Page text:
|Author (Person)||Barnes, Javier|
|Series Title||European Public Law|
|Series Details||Vol.24, No.3, 2018, p.595–612|
|Publication Date||September 2018|
|Content Type||Journal | Series | Blog|
This exploratory article proposes to extend the reach of administrative law, in the form of public law principles, to private actors performing public services and regulatory activities without delegated executive power. These general principles seek to govern the relationship between these private actors and third parties.
The administrative law-like principles to be applied by private actors vary from case to case. Some of them are transparency, impartiality, expertise, representativeness, reason giving, proportionality or anti-discrimination. In other areas, requirements of due process are imposed and arbitrary and unreasonable conduct is not permitted.
To understand the reasons for the application of public law principles to those private bodies it should be borne in mind that non-state actors affect members of the public to a significant degree, and that public authorities and the private sector share responsibilities in such areas because they do not work in isolation.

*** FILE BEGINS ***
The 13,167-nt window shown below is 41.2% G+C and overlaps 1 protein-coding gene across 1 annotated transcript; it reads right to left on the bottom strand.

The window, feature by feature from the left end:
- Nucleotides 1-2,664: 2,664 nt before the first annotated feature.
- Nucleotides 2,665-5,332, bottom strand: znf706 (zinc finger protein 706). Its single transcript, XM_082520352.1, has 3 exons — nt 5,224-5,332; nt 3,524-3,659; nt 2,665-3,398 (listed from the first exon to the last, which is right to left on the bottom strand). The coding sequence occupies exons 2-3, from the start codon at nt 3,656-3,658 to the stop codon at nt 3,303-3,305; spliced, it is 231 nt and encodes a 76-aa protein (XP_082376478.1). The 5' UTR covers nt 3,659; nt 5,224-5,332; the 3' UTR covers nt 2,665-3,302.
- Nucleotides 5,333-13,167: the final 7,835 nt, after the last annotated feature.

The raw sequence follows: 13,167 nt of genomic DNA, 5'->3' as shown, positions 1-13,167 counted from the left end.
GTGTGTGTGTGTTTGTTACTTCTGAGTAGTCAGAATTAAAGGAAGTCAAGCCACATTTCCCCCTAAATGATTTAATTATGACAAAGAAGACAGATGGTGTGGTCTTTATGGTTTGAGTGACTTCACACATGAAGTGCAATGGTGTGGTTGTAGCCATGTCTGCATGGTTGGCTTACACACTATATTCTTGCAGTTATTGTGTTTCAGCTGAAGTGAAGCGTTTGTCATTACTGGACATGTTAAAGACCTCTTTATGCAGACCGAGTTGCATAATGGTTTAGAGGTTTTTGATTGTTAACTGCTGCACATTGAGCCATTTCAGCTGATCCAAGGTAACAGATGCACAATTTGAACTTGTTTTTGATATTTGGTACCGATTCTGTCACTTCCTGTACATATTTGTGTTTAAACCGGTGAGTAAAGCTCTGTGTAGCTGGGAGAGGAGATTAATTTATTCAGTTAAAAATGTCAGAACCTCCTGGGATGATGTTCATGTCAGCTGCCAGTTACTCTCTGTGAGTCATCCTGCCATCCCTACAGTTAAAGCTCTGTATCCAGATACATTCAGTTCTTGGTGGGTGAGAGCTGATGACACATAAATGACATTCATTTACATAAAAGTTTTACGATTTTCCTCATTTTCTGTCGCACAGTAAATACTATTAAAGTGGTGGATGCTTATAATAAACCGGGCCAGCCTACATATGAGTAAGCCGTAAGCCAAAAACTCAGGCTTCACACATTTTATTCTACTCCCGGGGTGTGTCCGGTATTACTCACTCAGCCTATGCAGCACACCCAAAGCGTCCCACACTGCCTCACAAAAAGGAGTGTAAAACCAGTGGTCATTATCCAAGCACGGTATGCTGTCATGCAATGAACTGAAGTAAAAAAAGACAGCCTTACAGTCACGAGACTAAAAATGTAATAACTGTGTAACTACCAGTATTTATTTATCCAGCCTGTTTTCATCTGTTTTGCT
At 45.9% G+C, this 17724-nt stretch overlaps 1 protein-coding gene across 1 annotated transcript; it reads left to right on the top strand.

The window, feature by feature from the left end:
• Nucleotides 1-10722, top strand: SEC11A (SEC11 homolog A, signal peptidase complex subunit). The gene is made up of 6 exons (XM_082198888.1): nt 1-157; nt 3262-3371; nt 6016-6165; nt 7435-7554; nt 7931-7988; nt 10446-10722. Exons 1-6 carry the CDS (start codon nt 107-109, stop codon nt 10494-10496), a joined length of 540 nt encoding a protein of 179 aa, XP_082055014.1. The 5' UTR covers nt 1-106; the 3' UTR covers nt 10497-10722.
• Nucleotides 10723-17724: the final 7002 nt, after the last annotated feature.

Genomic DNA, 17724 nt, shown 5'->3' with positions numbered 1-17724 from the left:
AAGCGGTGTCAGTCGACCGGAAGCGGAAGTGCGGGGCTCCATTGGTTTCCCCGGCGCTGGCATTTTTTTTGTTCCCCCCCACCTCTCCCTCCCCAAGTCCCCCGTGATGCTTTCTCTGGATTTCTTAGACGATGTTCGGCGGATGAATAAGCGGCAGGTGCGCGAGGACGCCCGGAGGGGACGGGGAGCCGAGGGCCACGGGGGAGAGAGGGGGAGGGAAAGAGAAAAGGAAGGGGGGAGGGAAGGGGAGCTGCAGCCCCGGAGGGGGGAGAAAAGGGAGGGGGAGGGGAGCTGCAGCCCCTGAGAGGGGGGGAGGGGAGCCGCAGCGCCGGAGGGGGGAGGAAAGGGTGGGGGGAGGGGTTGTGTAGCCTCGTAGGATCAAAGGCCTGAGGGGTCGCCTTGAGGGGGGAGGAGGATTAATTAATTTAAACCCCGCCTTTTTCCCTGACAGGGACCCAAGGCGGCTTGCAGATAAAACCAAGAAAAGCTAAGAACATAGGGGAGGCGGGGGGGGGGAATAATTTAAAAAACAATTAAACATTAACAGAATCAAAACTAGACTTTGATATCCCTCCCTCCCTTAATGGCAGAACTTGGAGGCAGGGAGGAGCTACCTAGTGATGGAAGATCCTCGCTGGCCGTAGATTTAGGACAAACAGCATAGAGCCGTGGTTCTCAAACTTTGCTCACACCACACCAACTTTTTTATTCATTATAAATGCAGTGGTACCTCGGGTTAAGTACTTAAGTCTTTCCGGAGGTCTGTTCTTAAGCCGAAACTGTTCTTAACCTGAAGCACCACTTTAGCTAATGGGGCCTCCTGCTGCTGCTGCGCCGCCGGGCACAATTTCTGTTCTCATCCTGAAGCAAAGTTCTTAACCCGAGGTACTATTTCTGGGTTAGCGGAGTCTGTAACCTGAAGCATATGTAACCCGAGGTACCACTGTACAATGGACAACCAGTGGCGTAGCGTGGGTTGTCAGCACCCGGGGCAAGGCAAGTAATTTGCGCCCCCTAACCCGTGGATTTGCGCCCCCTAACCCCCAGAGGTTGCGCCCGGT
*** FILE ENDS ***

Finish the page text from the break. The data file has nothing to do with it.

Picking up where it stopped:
Ultimately, if public authorities are subject to legal principles inherent to public services and regulatory activities, it may be expected that private bodies act before third parties in a comparable, equivalent and compatible manner to that of the public authorities, in that all of them are part of a more holistic whole.
This expansion of principles has two immediate consequences: (1) public law principles complement private law as long as private bodies perform these activities, and (2) a new layer of administrative law scholarship becomes functional: it is the nature of the activity being exercised and not the actor that determines for the application of these principles.
|Subject Categories||Politics and International Relations|
|Countries / Regions||Europe|